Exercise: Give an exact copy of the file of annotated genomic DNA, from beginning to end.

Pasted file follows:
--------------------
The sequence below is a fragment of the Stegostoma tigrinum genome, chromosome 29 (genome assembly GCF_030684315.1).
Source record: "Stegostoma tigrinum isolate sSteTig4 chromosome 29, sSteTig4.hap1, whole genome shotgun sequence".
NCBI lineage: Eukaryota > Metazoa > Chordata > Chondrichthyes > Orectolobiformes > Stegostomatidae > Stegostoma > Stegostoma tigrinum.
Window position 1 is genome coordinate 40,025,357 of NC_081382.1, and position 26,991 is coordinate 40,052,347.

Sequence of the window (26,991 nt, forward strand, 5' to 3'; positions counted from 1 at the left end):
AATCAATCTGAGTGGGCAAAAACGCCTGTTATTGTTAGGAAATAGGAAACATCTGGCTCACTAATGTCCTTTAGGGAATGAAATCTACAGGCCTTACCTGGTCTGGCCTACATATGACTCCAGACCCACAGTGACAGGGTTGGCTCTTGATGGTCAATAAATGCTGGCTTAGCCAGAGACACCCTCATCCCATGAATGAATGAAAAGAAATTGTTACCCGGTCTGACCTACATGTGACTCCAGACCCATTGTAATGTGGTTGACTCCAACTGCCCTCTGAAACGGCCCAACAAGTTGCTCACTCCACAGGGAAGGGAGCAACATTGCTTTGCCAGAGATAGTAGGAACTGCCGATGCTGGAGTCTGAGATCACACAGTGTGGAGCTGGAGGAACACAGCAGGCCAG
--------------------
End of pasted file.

The sequence below is a fragment of the Stegostoma tigrinum genome, chromosome 29 (genome assembly GCF_030684315.1).
Source record: "Stegostoma tigrinum isolate sSteTig4 chromosome 29, sSteTig4.hap1, whole genome shotgun sequence".
NCBI lineage: Eukaryota > Metazoa > Chordata > Chondrichthyes > Orectolobiformes > Stegostomatidae > Stegostoma > Stegostoma tigrinum.
Window position 1 is genome coordinate 40,025,357 of NC_081382.1, and position 26,991 is coordinate 40,052,347.

Sequence of the window (26,991 nt, forward strand, 5' to 3'; positions counted from 1 at the left end):
AATCAATCTGAGTGGGCAAAAACGCCTGTTATTGTTAGGAAATAGGAAACATCTGGCTCACTAATGTCCTTTAGGGAATGAAATCTACAGGCCTTACCTGGTCTGGCCTACATATGACTCCAGACCCACAGTGACAGGGTTGGCTCTTGATGGTCAATAAATGCTGGCTTAGCCAGAGACACCCTCATCCCATGAATGAATGAAAAGAAATTGTTACCCGGTCTGACCTACATGTGACTCCAGACCCATTGTAATGTGGTTGACTCCAACTGCCCTCTGAAACGGCCCAACAAGTTGCTCACTCCACAGGGAAGGGAGCAACATTGCTTTGCCAGAGATAGTAGGAACTGCCGATGCTGGAGTCTGAGATCACACAGTGTGGAGCTGGAGGAACACAGCAGGCCAG